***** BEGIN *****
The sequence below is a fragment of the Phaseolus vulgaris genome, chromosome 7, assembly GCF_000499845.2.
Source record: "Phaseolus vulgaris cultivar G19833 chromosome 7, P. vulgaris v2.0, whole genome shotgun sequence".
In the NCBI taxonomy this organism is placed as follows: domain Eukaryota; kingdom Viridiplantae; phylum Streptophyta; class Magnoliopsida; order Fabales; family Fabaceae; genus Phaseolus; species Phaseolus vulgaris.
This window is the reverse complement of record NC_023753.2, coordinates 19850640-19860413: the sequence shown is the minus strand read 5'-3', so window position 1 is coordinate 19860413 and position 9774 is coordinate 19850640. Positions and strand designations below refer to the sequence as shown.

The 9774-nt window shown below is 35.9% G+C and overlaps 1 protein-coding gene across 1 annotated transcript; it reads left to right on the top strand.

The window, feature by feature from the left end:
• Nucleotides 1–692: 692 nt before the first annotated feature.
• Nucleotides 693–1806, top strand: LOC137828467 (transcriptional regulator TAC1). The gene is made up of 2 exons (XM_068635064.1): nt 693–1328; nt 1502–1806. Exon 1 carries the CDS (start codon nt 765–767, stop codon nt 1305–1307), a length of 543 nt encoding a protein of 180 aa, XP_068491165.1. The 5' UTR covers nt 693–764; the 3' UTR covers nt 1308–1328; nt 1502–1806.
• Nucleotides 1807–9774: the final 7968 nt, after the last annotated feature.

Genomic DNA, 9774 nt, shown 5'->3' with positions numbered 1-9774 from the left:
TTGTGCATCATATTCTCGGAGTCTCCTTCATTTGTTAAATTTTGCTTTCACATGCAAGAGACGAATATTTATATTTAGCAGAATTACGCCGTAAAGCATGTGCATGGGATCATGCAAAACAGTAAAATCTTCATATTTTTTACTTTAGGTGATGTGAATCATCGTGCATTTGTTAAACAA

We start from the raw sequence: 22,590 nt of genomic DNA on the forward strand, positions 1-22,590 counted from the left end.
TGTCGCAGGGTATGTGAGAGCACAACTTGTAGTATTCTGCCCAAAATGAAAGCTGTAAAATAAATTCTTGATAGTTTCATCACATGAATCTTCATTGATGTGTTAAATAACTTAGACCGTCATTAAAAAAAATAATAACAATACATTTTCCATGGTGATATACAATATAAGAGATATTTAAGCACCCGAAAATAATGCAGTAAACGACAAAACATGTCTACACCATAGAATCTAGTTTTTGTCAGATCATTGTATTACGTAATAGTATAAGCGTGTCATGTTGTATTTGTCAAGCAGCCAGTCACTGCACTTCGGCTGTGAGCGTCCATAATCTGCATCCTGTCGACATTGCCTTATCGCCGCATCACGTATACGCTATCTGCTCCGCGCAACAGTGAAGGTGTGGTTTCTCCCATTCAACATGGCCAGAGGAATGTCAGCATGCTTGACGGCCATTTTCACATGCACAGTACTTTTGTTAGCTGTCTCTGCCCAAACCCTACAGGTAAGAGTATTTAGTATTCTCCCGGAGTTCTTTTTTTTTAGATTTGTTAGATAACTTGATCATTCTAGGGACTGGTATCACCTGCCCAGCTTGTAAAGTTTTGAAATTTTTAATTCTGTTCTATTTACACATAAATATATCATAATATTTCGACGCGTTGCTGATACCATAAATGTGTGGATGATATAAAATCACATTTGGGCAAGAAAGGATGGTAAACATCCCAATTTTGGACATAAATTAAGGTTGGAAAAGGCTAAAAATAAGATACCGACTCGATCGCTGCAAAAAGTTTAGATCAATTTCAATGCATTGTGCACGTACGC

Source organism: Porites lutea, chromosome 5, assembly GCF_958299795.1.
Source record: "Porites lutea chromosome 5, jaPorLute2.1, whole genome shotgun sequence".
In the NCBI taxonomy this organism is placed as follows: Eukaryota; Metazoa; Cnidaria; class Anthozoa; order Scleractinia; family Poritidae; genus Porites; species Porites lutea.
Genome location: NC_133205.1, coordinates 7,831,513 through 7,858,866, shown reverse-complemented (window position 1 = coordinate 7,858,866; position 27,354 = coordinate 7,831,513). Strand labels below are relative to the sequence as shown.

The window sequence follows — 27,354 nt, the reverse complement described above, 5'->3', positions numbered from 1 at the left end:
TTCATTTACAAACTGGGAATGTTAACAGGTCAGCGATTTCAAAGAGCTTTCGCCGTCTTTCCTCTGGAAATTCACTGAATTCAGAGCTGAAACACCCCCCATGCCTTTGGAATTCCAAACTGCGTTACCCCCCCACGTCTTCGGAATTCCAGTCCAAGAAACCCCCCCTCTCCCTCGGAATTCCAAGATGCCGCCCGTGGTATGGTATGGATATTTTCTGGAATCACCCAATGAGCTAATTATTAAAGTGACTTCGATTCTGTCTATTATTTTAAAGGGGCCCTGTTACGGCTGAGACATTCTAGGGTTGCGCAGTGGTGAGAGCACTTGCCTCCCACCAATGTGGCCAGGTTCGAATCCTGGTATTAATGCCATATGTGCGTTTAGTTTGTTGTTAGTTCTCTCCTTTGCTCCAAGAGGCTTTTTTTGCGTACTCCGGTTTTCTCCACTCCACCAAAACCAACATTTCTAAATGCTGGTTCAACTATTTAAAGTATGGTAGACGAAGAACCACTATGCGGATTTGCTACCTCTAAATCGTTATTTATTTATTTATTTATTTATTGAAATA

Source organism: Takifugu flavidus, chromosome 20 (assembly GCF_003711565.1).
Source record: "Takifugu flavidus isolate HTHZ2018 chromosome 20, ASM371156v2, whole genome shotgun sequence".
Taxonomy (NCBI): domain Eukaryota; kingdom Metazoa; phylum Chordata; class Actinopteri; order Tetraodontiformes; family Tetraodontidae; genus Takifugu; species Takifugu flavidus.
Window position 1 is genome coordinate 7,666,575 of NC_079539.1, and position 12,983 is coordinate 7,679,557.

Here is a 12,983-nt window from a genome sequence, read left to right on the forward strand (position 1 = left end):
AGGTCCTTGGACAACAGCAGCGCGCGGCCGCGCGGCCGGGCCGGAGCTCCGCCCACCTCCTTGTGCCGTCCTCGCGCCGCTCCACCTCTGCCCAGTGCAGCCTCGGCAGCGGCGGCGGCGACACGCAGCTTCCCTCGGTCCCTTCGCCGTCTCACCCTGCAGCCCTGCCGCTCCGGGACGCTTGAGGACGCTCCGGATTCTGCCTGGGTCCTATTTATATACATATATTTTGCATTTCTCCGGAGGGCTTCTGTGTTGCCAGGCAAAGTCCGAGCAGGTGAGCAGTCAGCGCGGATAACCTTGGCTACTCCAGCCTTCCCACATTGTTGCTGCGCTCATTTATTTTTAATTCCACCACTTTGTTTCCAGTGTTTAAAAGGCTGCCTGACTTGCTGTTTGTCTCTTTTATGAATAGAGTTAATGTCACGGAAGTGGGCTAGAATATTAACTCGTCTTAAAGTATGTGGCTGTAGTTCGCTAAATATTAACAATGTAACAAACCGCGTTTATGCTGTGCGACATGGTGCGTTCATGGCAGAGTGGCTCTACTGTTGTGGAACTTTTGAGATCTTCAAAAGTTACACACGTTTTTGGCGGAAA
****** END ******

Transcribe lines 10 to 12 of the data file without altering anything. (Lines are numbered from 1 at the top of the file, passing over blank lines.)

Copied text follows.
Genomic DNA, 9774 nt, shown 5'->3' with positions numbered 1-9774 from the left:
TTGTGCATCATATTCTCGGAGTCTCCTTCATTTGTTAAATTTTGCTTTCACATGCAAGAGACGAATATTTATATTTAGCAGAATTACGCCGTAAAGCATGTGCATGGGATCATGCAAAACAGTAAAATCTTCATATTTTTTACTTTAGGTGATGTGAATCATCGTGCATTTGTTAAACAA

We start from the raw sequence: 22,590 nt of genomic DNA on the forward strand, positions 1-22,590 counted from the left end.